04-08-2008, 04:50 PM
Man. Sorry about you troubles. But the next time you are in town, invest $40.00 in a portable bow press. I never go anywhere with out mine.

My bottom cam has verious dings on it. But not as bad as yours. The dings don't look bad enough to affect the strenght of the cam. With the limb bolts backed off as much as you can get them, can you move the string over enough to hone the ding in the string track enough to get the sharp edges off. I wouldn't hone anymore than nessary or the string may not want to track wright.


04-09-2008, 08:56 AM
Not able to move string over to the side. This bow has the X-shoot through system, don't know if that is whats holding it tight. While futzing around with the bow I don't know if it is safe to shoot, I noticed that the cams seem to lean. Since I can't shoot it, I thought I might as well check it to see if the cams do indeed lean. Yeah, they do. Not a lot, but then what is a lot. To find out how much they lean, I used a 4' level, which I layed on the sides of the cams, figuring that if they where aligned that they would make even contac all along. They don't. When I lay the level on the left side of the cams, the contact is just on the cam's 'toe', and when on the right side there is a measurable gap at the 'toe'. 5/64" on the top cam and 3/64" on the bottom cam. Is this badly out-of-line, or normal varience?

04-09-2008, 12:10 PM
If you measure the axle to axle length on both sides, you'll see one side is a bit longer. Get that bow press people are talking about so you can unload it & shorten (twist up) the cables on the side where the A2A measured long.

Get the A2A the same on both sides & most all of the cam lean should be gone.

Maybe a jewelers/gunsmith file, or a chainsaw file can work those burs down on the cam, then finish it smooth with emory cloth or sand paper. Nice that there's no black anodized finish to sand off, just bare aluminum to work with. Should look nice when you're done.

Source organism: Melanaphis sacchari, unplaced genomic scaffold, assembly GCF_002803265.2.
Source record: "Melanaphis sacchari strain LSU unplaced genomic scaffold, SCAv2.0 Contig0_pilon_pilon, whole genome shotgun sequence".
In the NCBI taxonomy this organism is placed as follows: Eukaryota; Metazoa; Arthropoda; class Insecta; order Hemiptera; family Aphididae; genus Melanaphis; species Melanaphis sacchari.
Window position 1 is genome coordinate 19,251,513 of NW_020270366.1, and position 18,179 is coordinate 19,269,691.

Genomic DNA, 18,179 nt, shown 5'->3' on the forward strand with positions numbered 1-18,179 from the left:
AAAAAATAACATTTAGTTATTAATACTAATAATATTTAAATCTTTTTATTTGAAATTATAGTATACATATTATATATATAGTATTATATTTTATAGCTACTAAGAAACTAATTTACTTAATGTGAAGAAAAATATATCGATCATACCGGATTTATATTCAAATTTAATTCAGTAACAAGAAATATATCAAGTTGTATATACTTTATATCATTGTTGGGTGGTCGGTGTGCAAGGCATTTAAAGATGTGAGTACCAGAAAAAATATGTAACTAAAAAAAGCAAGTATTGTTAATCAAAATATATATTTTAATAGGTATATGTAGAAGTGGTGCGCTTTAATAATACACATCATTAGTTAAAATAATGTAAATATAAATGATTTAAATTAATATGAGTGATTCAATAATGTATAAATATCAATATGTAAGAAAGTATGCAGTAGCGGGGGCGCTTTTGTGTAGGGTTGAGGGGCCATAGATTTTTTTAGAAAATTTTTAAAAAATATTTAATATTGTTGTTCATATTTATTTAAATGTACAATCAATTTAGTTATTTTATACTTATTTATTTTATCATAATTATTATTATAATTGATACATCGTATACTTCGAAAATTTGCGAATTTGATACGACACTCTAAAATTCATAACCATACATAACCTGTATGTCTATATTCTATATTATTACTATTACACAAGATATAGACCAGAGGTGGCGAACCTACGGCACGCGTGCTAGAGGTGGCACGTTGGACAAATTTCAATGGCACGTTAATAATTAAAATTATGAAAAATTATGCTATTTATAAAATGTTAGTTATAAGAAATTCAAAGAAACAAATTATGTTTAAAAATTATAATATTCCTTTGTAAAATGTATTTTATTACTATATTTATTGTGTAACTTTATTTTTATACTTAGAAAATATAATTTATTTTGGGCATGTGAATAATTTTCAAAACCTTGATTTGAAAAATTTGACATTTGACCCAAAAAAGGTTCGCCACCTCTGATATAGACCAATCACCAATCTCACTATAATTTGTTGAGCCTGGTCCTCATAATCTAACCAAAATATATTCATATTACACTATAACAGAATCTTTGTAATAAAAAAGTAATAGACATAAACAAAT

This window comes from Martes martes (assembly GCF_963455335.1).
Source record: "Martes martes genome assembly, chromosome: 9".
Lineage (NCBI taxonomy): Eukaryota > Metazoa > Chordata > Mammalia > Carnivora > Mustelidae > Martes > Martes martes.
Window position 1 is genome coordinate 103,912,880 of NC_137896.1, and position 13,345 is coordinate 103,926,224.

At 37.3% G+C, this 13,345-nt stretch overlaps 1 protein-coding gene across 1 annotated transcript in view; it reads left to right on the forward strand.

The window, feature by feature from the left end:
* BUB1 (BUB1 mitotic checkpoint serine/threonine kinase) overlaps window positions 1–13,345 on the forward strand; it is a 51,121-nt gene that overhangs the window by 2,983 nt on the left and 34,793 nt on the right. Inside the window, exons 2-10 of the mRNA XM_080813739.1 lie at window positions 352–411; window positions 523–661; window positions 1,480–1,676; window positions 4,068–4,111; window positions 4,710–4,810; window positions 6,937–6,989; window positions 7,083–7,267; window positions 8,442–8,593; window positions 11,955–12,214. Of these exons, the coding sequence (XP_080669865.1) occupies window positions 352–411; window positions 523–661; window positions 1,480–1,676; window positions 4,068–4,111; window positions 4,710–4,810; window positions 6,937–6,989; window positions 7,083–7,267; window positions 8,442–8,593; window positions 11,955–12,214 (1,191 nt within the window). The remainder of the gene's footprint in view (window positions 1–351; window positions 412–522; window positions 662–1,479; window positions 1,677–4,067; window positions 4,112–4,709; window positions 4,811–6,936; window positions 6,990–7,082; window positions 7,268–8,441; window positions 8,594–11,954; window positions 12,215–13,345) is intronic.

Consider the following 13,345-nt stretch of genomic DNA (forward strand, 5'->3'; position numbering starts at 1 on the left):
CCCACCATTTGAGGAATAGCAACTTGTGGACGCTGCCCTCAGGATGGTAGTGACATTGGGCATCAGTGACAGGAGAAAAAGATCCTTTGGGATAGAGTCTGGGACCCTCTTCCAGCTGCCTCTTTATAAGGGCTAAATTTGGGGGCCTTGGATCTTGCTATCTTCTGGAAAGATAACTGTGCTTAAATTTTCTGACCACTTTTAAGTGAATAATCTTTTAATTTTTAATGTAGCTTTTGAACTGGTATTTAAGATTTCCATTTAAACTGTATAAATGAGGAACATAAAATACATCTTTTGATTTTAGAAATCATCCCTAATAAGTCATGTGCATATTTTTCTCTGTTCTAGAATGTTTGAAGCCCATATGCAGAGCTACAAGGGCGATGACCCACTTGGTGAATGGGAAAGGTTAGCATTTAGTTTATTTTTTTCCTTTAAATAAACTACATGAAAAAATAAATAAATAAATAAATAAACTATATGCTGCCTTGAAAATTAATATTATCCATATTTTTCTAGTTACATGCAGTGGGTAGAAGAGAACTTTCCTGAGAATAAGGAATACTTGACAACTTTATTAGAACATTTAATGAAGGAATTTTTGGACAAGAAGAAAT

04-09-2008, 01:49 PM
You should be able to put pressure on the oposite cable thereby taking the other side off and twisting or untwisting to the desired number of turns. I can do this with all my Martins with the shoot through system even while the limb are bottomed out (though it is easier with some tension taken out). You do not need something so cumbersome as a level to check for cam lean. All you need is a strait arrow laid along side the cam; as long as the string at the cam end is the same or pretty close to the same distance as the arrow to string distance at the other end I would say your cam lean is practically non existent. I would say as long as it is 1/8" or less you should not worry about it anymore.

04-10-2008, 09:04 AM
I used the level because I want to check the alignment to top and bottom cams to each other, I don't have a 40" + arrow to do that with, do you? Thanks for explaining how to true up the alignment. Drove 180 + miles yesterday to get to a small archery shop, so that I could get a bow press. Cam fixed !!! Once I had the string off, it was an easy fix, put the smallest grindstone I had in the Dremel, took more time getting my position right than it did the buzz out that burr. I then used a really fine whetstone to polish out the rest of the burrs. Put a new string on, got every thing set up, and at last I got to shoot the bow, Its everythig I thought it would be ! And Wow ! its fast. Not too sure about that relaese thing however, Last evening, thought I slip out and fire a few more arrows, and now today I'll need to go out into the woods out back to try and find that arrow I heard thunk into a tree after the release went off mid draw. Thanks for all of your help and suggestions. :D

04-10-2008, 10:46 AM
It does not have to be that long. As long as it rides along the string and remains the pretty much the same distance between string and strait edge you are fine. After you do one cam then you do the same for the other cam.